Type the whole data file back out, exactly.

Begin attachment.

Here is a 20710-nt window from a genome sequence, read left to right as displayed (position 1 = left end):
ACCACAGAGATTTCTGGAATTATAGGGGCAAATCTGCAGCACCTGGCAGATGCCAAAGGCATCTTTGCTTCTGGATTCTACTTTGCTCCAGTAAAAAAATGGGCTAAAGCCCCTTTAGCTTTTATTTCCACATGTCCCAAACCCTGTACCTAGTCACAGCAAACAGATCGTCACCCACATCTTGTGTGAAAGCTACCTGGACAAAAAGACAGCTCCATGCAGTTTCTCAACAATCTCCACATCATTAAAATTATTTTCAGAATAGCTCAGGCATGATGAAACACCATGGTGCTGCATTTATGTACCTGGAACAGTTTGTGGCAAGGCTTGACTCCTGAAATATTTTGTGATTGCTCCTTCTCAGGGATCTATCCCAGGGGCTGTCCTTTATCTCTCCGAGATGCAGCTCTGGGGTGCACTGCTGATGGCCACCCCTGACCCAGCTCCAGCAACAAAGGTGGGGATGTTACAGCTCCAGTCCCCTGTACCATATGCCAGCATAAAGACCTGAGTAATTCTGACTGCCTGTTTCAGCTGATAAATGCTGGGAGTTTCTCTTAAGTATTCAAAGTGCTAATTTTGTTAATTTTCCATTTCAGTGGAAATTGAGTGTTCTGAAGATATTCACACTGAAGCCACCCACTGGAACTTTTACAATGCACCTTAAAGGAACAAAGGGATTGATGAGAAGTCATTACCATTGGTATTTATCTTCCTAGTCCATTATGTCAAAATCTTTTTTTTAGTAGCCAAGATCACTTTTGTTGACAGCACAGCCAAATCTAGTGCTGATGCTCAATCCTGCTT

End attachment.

Here is a 20710-nt window from a genome sequence, read left to right as displayed (position 1 = left end):
ACCACAGAGATTTCTGGAATTATAGGGGCAAATCTGCAGCACCTGGCAGATGCCAAAGGCATCTTTGCTTCTGGATTCTACTTTGCTCCAGTAAAAAAATGGGCTAAAGCCCCTTTAGCTTTTATTTCCACATGTCCCAAACCCTGTACCTAGTCACAGCAAACAGATCGTCACCCACATCTTGTGTGAAAGCTACCTGGACAAAAAGACAGCTCCATGCAGTTTCTCAACAATCTCCACATCATTAAAATTATTTTCAGAATAGCTCAGGCATGATGAAACACCATGGTGCTGCATTTATGTACCTGGAACAGTTTGTGGCAAGGCTTGACTCCTGAAATATTTTGTGATTGCTCCTTCTCAGGGATCTATCCCAGGGGCTGTCCTTTATCTCTCCGAGATGCAGCTCTGGGGTGCACTGCTGATGGCCACCCCTGACCCAGCTCCAGCAACAAAGGTGGGGATGTTACAGCTCCAGTCCCCTGTACCATATGCCAGCATAAAGACCTGAGTAATTCTGACTGCCTGTTTCAGCTGATAAATGCTGGGAGTTTCTCTTAAGTATTCAAAGTGCTAATTTTGTTAATTTTCCATTTCAGTGGAAATTGAGTGTTCTGAAGATATTCACACTGAAGCCACCCACTGGAACTTTTACAATGCACCTTAAAGGAACAAAGGGATTGATGAGAAGTCATTACCATTGGTATTTATCTTCCTAGTCCATTATGTCAAAATCTTTTTTTTAGTAGCCAAGATCACTTTTGTTGACAGCACAGCCAAATCTAGTGCTGATGCTCAATCCTGCTT